4. Deliver

Delivery of the value proposition inherent in your differentiated product is what ties everything together. And, before you launch a product, you should know that you can deliver on what you promise. It’s why you align your company around that central brand idea. became the top shoe seller on the Internet because it delivered on its promise of exceptional customer service. If Zappos tried to differentiate itself by promising customer service beyond that of its competitors, but failed to deliver, you would have never heard of them. Likewise, Facebook delivered on being a better social network than MySpace, and Google delivered on being a more innovative search engine than Yahoo. Don’t promise what you can’t deliver, and if you can’t deliver anything new, then don’t bring your product or service to the market.

The local Mom & Pop store around the corner will most likely never find itself on BrandZ’s Top 100 global brands list. Then again, Apple was started in a garage (and, here are 10 Fortune 500 companies with humble beginnings). However, by following some basic steps to building a lasting brand, that Mom & Pop store can dominate the local market without ever needing to spend a penny on advertising.

Monday, June 13, 2011

lessons from ogilvy

"I don't believe in tricky advertising. I don't believe in cute advertising. I don't believe in comic advertising. The people who perpetrate that type of advertising have never had to sell anything in their lives." - David Ogilvy

fix brands at the foundation

Selling a house a house in a down market can be a very frustrating, time consuming and tedious process. This is especially true if you’re trying to sell an older house with the problems that come from age. One major problem with some of these homes is the foundation, which can eventually lead to issues throughout the entire house. It’s a major problem because even if homeowners paint over cracks in the walls, or replace cracked bricks on the exterior, the problems with the foundation will still create expensive headaches down the road — not to mention never pass inspection when it comes time to sell the home.

Problems with brands are much like problems with houses. They can’t always be solved with new paint or fancy shutters. One must go straight to the source, or else risk spending resources on a quick fix rather than a long-term solution.

“Many potential clients call and ask for a new logo, a new package design, or typeface treatment,” says Allen Adamson, managing director at Landor Associates, in his book BrandSimple. “I tell them no.” Adamson says that before agreeing to any major change to the cosmetic elements of the brand, they must first define the problems they’re trying to solve. Only then will they be able to accomplish anything worthwhile. “It must be done from the inside out, not superficially,” says Adamson.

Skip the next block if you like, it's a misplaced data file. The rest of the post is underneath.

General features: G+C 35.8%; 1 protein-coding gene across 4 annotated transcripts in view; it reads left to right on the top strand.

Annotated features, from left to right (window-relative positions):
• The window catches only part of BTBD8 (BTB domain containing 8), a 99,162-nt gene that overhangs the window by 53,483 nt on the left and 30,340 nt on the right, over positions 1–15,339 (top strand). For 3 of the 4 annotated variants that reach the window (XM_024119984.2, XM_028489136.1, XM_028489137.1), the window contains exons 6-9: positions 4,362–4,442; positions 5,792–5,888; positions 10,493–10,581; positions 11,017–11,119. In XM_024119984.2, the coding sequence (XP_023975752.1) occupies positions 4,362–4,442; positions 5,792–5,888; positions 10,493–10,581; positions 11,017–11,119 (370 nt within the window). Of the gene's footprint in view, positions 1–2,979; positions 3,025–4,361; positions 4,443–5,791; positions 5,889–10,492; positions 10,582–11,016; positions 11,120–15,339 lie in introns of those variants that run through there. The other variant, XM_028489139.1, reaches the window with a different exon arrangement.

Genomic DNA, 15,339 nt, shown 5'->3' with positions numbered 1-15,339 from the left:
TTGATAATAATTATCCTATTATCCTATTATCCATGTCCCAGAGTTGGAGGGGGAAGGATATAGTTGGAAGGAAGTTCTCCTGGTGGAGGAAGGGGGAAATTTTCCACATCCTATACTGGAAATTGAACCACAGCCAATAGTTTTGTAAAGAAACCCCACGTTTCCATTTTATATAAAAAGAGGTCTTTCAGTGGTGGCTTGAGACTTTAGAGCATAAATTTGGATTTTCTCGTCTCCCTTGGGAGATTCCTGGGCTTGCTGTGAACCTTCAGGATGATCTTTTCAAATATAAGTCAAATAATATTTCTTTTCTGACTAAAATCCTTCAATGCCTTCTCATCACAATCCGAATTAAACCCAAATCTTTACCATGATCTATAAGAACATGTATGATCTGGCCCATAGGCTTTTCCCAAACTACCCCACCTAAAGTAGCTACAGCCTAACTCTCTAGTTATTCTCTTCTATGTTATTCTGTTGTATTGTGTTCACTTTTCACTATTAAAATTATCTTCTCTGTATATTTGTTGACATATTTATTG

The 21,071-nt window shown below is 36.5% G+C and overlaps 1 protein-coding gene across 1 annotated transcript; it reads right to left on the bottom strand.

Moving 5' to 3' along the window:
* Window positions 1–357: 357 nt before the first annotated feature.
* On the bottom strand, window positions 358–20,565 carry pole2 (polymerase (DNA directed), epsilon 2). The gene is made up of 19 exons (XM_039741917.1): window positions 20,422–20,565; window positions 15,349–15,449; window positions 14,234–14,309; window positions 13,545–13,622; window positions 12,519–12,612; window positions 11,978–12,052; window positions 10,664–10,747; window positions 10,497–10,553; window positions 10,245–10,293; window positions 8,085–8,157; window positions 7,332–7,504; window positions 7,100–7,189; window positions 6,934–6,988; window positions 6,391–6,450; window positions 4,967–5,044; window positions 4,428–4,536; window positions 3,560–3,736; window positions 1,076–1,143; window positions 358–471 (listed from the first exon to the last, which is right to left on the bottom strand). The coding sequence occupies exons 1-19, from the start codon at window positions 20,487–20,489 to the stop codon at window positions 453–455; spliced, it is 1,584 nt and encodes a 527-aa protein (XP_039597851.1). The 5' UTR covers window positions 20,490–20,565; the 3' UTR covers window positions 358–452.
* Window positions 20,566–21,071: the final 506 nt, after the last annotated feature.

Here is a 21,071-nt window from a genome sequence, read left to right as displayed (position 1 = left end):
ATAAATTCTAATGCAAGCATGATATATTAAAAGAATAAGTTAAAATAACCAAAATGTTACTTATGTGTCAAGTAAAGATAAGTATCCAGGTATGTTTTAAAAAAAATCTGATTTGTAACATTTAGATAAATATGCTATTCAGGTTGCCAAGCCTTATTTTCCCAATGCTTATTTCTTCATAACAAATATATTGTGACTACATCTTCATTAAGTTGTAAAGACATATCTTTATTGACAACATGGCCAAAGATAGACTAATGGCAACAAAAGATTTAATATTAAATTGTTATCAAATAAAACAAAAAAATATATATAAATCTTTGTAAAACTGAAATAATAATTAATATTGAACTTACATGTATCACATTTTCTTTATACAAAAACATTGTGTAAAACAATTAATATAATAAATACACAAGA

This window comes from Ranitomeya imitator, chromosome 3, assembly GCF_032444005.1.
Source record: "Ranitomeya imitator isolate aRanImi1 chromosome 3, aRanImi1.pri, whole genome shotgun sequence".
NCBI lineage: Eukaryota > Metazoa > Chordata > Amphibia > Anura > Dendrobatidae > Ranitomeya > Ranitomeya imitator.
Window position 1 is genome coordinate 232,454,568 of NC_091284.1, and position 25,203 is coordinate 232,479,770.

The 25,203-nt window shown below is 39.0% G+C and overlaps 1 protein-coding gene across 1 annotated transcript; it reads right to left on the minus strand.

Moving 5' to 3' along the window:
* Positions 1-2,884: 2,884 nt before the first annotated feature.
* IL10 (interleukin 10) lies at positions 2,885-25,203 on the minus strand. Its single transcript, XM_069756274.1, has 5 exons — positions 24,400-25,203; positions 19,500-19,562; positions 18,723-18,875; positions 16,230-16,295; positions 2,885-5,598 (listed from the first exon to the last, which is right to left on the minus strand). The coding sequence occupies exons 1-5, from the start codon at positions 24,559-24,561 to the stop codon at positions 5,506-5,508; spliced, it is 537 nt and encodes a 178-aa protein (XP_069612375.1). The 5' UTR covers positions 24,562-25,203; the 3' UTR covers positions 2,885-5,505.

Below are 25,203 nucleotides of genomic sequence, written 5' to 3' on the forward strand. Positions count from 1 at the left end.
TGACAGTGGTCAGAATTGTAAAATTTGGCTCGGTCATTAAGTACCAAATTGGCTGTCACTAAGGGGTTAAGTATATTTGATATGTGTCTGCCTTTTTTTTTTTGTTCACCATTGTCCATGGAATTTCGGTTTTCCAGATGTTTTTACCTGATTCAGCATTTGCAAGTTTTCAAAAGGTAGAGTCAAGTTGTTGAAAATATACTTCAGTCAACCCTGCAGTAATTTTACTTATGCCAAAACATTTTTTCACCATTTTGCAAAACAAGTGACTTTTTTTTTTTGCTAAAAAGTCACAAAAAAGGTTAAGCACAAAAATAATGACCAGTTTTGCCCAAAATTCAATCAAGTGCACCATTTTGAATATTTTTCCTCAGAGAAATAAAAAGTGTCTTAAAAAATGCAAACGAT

It’s easy to slap a new logo to your brand hope your sales go up. Companies try it all the time. For example, look at department stores, where Belk and JCPenney recently redesigned their logos. Sure, the new logos are nice, but new brand identities fail to address the real problems the two stores face. In a market plagued by a lack of differentiation, where discounts — not the strength of brands — drive sales, a new logo and a little more passion isn’t going to save them.

However, that’s exactly where superficial fixes leave brands. If quarterly numbers are dropping, it’s time to address branding problems at the foundation. If consumers no longer find that a brand is delivering a product or service that’s different from a competitor in a valuable way, then it’s a foundational branding problem that won’t be solved with a superficial solution. But, inspecting brands down to the core requires everyone from the copywriters to C-suite execs to get out of their comfort zone and start asking hard questions. It's not easy to do, but this type of probing analysis of a brand is necessary to avoid costly mistakes that only delay the inevitable decay of brand value.

It's more than passion. It's more than a logo. If something is fundamentally wrong with the foundation of the brand, its effects will be seen everywhere else until it is fixed.